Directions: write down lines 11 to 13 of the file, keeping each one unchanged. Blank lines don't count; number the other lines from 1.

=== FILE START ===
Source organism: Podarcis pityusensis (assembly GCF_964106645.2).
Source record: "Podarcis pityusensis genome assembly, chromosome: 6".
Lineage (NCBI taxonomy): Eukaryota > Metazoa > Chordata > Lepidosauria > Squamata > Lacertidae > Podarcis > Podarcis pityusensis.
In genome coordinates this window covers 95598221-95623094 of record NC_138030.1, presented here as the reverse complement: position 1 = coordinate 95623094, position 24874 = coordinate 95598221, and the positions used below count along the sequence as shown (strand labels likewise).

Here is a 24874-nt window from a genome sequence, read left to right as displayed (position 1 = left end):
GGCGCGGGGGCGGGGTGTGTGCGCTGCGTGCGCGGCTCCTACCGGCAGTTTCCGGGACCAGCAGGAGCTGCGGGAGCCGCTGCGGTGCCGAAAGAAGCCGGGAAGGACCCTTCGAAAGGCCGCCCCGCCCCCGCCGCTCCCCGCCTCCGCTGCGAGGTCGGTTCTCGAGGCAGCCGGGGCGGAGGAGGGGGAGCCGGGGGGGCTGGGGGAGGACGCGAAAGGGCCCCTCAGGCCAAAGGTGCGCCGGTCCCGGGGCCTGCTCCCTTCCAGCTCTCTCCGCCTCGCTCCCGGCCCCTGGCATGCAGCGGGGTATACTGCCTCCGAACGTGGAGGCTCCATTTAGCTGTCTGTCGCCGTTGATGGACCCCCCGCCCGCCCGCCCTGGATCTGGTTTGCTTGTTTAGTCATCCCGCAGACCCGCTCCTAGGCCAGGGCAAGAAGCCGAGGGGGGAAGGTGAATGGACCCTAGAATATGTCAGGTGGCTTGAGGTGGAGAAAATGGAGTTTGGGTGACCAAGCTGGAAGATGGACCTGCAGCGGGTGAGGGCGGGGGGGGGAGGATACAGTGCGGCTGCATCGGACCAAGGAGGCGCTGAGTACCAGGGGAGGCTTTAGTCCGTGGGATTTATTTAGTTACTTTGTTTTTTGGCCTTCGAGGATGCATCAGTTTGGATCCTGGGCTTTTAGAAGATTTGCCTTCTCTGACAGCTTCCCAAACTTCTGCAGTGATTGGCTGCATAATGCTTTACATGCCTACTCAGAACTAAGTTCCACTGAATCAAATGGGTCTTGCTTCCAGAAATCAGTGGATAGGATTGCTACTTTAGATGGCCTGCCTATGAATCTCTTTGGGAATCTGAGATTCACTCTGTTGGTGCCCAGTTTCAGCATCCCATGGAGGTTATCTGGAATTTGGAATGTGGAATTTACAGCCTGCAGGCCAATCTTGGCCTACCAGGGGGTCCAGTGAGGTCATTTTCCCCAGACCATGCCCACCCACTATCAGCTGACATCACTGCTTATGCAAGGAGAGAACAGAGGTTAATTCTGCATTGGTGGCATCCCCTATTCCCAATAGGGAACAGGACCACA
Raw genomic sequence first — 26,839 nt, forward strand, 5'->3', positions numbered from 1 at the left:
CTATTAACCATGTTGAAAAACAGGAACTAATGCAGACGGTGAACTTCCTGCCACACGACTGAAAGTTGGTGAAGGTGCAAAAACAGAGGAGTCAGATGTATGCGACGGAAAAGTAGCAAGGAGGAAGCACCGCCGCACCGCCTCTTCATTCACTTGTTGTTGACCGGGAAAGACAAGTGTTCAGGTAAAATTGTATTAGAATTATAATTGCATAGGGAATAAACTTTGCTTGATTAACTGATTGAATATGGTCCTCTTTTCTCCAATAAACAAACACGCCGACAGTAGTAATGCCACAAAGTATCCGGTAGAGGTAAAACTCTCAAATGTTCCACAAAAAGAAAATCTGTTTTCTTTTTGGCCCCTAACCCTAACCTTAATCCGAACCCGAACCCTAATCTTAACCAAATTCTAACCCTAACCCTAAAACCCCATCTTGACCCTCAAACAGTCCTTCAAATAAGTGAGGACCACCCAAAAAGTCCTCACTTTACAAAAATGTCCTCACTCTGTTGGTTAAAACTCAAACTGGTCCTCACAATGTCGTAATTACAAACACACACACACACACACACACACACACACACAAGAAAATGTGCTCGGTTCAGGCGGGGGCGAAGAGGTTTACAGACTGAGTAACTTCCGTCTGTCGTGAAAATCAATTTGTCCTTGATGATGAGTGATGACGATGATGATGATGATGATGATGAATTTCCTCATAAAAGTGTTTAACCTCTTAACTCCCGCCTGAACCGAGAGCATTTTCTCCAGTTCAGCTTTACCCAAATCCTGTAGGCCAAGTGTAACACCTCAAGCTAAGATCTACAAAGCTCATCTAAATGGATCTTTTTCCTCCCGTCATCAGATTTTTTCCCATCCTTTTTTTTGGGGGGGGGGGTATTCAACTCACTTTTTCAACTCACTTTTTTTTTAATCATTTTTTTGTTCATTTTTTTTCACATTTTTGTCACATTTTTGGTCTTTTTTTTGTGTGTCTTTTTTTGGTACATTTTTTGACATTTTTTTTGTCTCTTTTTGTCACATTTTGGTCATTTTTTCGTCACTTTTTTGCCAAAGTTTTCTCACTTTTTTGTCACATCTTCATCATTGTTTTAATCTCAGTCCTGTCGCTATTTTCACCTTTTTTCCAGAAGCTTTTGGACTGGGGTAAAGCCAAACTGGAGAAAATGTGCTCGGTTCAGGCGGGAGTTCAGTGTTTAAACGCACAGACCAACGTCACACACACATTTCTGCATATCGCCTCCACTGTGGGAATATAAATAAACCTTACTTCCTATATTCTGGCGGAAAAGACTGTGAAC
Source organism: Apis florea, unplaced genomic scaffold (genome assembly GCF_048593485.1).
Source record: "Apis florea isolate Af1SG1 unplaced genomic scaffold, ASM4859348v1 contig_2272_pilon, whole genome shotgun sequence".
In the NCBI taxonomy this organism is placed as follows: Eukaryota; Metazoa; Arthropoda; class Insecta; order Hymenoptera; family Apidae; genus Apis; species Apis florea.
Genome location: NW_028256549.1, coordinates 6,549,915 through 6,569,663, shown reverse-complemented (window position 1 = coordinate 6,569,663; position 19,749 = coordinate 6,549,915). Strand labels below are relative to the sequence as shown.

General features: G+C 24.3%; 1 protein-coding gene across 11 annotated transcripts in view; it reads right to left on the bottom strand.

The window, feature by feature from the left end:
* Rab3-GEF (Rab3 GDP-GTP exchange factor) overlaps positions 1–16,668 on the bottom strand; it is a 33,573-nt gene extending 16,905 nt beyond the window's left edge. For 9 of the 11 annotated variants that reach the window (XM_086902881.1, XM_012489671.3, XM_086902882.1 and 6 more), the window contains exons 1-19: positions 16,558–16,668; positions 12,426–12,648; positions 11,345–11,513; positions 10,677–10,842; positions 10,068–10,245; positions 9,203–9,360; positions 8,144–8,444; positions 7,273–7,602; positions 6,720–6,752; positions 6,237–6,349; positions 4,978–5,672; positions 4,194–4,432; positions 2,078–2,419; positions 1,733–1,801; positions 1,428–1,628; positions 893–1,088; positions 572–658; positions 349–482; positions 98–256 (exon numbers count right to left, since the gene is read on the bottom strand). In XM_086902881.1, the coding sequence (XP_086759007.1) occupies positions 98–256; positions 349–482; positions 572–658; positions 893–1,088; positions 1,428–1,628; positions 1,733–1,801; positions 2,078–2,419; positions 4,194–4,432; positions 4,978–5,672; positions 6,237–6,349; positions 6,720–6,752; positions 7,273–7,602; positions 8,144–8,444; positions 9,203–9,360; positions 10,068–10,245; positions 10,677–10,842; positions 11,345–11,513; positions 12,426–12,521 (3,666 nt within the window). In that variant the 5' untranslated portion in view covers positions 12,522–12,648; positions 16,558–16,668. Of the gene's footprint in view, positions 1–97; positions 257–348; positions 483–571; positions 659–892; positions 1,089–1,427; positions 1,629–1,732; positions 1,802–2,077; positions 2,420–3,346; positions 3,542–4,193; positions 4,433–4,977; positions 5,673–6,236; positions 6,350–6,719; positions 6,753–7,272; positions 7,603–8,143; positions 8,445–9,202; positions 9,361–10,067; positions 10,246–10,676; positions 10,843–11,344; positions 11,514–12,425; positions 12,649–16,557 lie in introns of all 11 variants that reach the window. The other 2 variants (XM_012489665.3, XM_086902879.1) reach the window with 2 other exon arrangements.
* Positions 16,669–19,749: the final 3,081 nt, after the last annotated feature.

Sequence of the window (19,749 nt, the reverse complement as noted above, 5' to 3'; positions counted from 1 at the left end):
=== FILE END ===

In the NCBI taxonomy this organism is placed as follows: Eukaryota; Metazoa; Arthropoda; class Insecta; order Hymenoptera; family Apidae; genus Apis; species Apis florea.
Genome location: NW_028256549.1, coordinates 6,549,915 through 6,569,663, shown reverse-complemented (window position 1 = coordinate 6,569,663; position 19,749 = coordinate 6,549,915). Strand labels below are relative to the sequence as shown.

General features: G+C 24.3%; 1 protein-coding gene across 11 annotated transcripts in view; it reads right to left on the bottom strand.